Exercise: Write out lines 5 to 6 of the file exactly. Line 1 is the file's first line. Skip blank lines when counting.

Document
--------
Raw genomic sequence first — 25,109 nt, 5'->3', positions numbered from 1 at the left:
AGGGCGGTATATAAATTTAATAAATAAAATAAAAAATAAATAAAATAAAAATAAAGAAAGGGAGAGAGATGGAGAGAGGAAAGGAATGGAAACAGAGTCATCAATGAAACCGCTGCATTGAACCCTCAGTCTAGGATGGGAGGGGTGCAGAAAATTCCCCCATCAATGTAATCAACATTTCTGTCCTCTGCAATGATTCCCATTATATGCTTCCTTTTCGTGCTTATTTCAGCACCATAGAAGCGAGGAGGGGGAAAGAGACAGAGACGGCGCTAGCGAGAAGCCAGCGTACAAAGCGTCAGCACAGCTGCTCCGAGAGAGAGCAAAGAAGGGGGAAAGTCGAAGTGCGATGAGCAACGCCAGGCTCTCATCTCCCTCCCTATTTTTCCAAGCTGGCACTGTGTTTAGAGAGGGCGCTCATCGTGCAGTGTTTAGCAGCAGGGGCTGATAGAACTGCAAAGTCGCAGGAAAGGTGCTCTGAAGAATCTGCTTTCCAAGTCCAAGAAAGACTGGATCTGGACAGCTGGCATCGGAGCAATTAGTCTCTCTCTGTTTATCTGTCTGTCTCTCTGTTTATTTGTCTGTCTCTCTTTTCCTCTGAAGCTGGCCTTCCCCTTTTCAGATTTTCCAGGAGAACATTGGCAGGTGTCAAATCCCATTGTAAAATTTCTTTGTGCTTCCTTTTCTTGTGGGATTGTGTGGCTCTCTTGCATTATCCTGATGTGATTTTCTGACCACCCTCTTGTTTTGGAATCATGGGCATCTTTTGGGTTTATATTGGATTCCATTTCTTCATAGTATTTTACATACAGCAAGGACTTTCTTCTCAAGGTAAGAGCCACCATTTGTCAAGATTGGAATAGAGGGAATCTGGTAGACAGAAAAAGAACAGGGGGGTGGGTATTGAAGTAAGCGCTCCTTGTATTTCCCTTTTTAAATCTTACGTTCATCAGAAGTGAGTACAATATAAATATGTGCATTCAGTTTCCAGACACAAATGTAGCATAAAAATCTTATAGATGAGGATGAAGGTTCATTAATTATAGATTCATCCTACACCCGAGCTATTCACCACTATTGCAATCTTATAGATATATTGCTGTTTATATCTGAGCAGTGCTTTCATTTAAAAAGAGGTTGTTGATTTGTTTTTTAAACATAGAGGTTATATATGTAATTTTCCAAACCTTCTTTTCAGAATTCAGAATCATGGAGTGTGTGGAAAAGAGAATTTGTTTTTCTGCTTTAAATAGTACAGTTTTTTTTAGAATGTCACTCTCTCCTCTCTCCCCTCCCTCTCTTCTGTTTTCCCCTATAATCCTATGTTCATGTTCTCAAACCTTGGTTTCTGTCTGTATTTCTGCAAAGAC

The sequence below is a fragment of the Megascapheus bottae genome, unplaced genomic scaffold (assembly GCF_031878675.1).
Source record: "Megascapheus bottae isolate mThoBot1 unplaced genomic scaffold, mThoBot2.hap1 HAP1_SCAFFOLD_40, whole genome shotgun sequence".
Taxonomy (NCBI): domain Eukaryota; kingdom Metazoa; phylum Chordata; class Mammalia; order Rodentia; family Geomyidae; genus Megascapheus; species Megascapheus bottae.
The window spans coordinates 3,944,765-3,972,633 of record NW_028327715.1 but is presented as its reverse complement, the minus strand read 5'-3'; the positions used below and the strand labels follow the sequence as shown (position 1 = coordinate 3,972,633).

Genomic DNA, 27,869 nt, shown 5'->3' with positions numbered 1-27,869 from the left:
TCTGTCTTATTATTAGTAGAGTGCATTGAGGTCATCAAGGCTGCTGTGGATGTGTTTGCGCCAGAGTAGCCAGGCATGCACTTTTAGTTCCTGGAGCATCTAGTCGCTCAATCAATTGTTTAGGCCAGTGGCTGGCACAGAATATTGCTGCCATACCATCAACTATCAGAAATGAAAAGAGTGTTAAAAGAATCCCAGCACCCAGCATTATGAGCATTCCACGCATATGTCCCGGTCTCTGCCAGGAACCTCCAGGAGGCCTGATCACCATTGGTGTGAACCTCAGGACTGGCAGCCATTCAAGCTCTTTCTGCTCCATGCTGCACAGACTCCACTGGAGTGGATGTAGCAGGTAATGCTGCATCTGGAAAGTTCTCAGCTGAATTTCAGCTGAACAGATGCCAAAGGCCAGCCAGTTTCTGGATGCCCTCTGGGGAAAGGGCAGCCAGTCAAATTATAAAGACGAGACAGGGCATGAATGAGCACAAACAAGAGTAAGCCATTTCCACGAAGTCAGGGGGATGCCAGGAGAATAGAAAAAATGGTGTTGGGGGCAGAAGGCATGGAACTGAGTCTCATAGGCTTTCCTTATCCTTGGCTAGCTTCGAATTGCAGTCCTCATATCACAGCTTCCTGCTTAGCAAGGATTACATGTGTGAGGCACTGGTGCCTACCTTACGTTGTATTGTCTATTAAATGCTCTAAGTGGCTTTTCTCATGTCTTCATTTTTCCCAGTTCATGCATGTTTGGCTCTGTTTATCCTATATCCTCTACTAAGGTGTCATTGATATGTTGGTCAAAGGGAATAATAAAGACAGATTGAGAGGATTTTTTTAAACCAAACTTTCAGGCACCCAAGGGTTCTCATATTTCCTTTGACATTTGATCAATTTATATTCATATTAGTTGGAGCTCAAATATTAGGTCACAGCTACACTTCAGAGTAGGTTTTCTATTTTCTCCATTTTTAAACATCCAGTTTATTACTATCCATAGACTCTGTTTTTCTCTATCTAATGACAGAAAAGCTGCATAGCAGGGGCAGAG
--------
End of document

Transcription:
Taxonomy (NCBI): domain Eukaryota; kingdom Metazoa; phylum Chordata; class Mammalia; order Rodentia; family Geomyidae; genus Megascapheus; species Megascapheus bottae.
The window spans coordinates 3,944,765-3,972,633 of record NW_028327715.1 but is presented as its reverse complement, the minus strand read 5'-3'; the positions used below and the strand labels follow the sequence as shown (position 1 = coordinate 3,972,633).